Disappearing Lewes. Now you see it… now you don’t

Tanners Brook is a cosy little cul-de-sac which is looking better and better as the years go on and the sheen of newness that made it look like Brookside starts to fade; as moss covers roofs and the brickwork loses its gloss. The houses, built in 1993, are all very similar: each has a sizeable living room, a stand-up kitchen, two or three bedrooms upstairs and a perfectly rectangular garden. It is handily placed near the station: these units are now going for around £250,000.

Lewes Cattle Market was a thriving concern between 1879 and the late seventies – it finally closed down in 1992. The market, held every Monday, was a magnet for scores of small-time butchers who came from as far afield as Crawley, Chichester and Hastings to buy livestock auctioned there. Up to 110 head of cattle, 600 sheep and 100 pigs went under the hammer every week. It was an exciting, noisy, bustling place where your senses were bombarded with animal noises and smells, and the distinctive song of the auctioneers. The far shed now housing Gorringes was ‘fur and feather’ market selling live rabbits, unplucked chickens, eggs, fruit and flowers. Sadly a mixture of government restrictions (it became more difficult for butchers to have their own on-site slaughterhouses), parking difficulties and rising costs meant that by the end the market was no longer a viable financial concern, and the decision was made to close it down and sell the land.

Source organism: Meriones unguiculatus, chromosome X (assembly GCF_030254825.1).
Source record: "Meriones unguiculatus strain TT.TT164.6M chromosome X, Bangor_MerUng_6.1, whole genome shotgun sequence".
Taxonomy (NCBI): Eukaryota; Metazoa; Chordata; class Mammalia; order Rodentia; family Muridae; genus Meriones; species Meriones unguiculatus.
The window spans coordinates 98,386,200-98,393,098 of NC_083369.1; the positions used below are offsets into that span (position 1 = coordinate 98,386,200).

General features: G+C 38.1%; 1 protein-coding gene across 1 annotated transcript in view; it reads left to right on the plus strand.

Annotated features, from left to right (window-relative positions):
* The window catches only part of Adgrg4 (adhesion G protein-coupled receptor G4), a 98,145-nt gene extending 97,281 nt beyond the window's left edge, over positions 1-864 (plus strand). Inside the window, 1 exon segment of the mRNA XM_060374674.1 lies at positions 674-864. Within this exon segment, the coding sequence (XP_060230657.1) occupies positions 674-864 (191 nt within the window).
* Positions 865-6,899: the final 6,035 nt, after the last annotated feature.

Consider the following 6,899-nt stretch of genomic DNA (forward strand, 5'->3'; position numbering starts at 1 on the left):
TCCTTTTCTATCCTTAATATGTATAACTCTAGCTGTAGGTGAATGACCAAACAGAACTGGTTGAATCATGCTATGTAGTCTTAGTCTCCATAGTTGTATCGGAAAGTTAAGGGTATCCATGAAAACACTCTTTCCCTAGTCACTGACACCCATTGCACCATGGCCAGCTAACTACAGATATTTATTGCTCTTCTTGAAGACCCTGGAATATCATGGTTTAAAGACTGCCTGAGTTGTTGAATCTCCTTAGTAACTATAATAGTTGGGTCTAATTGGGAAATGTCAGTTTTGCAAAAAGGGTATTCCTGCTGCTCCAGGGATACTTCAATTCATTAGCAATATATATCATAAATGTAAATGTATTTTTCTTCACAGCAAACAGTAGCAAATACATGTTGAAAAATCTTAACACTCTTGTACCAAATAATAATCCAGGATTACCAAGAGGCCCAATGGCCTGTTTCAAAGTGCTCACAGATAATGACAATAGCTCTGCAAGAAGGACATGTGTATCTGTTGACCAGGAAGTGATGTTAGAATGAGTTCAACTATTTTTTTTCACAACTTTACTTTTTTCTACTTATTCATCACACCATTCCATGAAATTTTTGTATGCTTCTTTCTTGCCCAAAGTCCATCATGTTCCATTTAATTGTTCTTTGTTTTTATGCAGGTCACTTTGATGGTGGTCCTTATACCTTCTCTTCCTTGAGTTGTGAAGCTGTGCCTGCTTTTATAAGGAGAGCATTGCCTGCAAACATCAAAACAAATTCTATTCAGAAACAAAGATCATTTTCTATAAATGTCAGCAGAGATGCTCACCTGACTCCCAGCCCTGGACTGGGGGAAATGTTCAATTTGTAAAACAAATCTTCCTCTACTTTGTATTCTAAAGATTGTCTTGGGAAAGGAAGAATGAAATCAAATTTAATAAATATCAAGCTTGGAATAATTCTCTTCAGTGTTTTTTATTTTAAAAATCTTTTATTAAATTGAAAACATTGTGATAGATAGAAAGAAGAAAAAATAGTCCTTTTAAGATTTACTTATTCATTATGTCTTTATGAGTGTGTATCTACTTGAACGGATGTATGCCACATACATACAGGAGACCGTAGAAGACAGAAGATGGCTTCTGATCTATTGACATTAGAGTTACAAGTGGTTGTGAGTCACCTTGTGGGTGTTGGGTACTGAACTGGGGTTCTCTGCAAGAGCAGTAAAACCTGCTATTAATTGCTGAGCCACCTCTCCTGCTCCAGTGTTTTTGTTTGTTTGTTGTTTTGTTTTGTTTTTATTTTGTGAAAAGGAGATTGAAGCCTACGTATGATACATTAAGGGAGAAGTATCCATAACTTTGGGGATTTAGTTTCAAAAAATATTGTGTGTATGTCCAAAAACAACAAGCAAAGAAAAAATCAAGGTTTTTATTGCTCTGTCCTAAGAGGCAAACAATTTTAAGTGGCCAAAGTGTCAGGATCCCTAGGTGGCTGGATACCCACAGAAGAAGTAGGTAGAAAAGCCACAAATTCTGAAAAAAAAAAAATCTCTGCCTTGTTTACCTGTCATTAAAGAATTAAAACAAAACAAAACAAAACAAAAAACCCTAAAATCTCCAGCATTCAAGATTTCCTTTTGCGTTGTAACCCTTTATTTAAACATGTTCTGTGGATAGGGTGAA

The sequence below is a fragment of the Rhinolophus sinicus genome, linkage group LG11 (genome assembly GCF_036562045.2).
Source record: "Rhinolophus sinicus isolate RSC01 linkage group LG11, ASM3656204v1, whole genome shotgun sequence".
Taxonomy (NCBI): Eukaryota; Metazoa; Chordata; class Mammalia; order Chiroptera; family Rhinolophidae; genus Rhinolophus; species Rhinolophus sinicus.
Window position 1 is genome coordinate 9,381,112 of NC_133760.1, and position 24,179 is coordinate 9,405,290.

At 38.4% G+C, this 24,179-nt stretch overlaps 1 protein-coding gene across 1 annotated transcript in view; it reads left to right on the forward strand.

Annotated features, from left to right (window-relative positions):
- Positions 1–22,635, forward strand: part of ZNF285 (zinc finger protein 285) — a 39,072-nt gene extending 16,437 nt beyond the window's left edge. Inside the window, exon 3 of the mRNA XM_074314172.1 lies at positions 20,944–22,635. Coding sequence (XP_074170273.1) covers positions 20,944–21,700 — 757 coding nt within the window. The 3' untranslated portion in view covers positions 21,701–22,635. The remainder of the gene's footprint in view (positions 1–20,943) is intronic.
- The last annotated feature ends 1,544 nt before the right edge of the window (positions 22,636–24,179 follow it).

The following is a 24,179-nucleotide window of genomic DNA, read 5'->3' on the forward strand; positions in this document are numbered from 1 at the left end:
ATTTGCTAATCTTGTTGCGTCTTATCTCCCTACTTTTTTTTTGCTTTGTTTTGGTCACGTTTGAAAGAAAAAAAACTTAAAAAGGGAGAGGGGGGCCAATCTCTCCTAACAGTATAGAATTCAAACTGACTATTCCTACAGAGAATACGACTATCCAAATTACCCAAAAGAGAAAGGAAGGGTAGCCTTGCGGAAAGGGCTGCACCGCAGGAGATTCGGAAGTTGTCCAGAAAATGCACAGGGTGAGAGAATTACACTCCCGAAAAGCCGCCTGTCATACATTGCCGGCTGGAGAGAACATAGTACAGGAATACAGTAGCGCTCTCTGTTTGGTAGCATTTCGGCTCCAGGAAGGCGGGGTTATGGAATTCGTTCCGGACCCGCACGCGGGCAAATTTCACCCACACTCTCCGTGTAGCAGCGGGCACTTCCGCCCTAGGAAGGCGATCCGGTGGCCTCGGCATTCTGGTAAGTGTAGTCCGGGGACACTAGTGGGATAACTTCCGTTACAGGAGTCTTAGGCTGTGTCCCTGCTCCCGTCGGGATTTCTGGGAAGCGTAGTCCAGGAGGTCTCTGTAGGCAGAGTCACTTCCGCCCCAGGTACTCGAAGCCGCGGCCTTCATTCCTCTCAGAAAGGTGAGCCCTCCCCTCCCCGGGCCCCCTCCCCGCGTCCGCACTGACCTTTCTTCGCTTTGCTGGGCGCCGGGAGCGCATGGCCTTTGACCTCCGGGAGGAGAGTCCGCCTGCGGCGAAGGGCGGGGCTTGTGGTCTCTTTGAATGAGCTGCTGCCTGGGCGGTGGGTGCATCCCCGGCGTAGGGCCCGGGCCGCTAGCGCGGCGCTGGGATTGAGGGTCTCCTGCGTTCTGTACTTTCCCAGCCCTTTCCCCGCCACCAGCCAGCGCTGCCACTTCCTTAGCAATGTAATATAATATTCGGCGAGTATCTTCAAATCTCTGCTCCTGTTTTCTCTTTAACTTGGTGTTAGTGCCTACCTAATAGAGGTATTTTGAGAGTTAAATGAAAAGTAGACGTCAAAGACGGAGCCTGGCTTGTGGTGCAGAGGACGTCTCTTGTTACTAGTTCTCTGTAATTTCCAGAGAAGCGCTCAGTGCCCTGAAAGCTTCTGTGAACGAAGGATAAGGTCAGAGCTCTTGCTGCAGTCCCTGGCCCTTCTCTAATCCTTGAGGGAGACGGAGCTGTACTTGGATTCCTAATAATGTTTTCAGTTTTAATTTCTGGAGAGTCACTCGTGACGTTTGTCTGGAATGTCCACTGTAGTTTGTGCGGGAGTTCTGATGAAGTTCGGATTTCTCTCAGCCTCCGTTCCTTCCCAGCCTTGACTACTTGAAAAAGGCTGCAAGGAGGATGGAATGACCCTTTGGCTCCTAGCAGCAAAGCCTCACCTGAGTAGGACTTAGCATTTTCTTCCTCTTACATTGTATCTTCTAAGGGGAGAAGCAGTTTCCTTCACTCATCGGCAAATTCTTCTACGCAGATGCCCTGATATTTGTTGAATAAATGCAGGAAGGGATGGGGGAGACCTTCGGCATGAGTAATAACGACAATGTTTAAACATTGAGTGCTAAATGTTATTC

Tanners Brook rose from the rubble of the Lewes Cattle Market
     
 
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